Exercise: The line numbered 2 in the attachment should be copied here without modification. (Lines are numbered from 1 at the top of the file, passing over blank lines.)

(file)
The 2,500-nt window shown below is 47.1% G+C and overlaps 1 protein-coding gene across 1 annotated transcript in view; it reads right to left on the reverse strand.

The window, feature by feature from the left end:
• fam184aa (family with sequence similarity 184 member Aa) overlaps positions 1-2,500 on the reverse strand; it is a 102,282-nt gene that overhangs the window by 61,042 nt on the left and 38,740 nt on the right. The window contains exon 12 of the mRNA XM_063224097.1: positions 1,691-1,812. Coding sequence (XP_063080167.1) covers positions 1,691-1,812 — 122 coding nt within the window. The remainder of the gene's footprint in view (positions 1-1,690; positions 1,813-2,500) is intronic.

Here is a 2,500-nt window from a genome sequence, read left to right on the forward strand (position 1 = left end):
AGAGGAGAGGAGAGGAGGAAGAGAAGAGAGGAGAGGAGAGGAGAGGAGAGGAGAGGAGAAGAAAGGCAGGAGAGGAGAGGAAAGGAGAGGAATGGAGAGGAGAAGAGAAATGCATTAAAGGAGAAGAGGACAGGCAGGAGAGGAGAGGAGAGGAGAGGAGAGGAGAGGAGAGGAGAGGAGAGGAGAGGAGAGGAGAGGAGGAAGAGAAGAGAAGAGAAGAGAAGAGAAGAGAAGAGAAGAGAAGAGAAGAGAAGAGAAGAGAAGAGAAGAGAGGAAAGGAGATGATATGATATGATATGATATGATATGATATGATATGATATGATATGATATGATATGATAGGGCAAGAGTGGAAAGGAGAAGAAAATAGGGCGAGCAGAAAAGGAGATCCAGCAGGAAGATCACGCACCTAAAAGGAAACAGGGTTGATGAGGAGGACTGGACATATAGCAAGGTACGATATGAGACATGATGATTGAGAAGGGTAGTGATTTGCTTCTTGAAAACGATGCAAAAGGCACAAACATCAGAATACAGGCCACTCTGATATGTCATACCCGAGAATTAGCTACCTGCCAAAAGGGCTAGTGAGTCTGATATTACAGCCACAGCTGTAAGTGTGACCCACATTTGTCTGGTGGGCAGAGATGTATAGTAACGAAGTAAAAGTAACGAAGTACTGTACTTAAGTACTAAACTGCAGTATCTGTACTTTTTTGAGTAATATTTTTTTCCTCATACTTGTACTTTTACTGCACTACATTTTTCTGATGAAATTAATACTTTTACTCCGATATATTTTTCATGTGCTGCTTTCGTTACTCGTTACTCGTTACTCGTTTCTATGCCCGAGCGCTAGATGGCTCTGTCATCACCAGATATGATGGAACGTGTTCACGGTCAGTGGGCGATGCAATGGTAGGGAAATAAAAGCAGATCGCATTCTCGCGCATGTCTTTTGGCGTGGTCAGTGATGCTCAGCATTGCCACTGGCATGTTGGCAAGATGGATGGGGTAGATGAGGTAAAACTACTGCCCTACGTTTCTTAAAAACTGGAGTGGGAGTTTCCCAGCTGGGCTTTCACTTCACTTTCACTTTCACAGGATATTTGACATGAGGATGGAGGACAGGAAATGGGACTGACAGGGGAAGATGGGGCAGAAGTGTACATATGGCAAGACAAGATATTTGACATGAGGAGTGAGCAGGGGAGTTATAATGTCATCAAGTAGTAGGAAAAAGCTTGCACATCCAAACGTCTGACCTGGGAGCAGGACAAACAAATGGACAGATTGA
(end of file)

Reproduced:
The window, feature by feature from the left end: